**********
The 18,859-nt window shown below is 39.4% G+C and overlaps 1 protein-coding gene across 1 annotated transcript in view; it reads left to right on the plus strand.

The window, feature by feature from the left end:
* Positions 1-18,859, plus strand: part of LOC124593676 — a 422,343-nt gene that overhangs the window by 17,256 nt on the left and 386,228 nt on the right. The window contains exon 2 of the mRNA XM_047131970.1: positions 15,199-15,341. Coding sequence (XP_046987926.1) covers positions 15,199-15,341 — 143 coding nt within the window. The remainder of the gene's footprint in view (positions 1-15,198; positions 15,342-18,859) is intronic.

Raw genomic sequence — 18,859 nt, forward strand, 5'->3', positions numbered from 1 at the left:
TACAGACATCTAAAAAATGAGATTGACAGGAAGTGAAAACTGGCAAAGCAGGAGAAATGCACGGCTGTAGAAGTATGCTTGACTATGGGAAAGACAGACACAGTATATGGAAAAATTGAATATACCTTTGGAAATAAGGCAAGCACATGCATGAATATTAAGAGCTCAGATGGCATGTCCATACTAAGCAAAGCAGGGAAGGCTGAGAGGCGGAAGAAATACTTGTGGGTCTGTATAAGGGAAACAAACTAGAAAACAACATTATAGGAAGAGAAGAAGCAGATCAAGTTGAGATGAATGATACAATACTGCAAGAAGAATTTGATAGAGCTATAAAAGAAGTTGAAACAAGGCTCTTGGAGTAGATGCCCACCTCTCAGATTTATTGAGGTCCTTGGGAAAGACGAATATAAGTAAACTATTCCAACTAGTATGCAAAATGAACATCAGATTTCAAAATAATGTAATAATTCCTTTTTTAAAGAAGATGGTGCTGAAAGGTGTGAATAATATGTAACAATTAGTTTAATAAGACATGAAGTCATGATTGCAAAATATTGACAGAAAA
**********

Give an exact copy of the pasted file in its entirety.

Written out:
The 18,859-nt window shown below is 39.4% G+C and overlaps 1 protein-coding gene across 1 annotated transcript in view; it reads left to right on the plus strand.

The window, feature by feature from the left end:
* Positions 1-18,859, plus strand: part of LOC124593676 — a 422,343-nt gene that overhangs the window by 17,256 nt on the left and 386,228 nt on the right. The window contains exon 2 of the mRNA XM_047131970.1: positions 15,199-15,341. Coding sequence (XP_046987926.1) covers positions 15,199-15,341 — 143 coding nt within the window. The remainder of the gene's footprint in view (positions 1-15,198; positions 15,342-18,859) is intronic.

Raw genomic sequence — 18,859 nt, forward strand, 5'->3', positions numbered from 1 at the left:
TACAGACATCTAAAAAATGAGATTGACAGGAAGTGAAAACTGGCAAAGCAGGAGAAATGCACGGCTGTAGAAGTATGCTTGACTATGGGAAAGACAGACACAGTATATGGAAAAATTGAATATACCTTTGGAAATAAGGCAAGCACATGCATGAATATTAAGAGCTCAGATGGCATGTCCATACTAAGCAAAGCAGGGAAGGCTGAGAGGCGGAAGAAATACTTGTGGGTCTGTATAAGGGAAACAAACTAGAAAACAACATTATAGGAAGAGAAGAAGCAGATCAAGTTGAGATGAATGATACAATACTGCAAGAAGAATTTGATAGAGCTATAAAAGAAGTTGAAACAAGGCTCTTGGAGTAGATGCCCACCTCTCAGATTTATTGAGGTCCTTGGGAAAGACGAATATAAGTAAACTATTCCAACTAGTATGCAAAATGAACATCAGATTTCAAAATAATGTAATAATTCCTTTTTTAAAGAAGATGGTGCTGAAAGGTGTGAATAATATGTAACAATTAGTTTAATAAGACATGAAGTCATGATTGCAAAATATTGACAGAAAA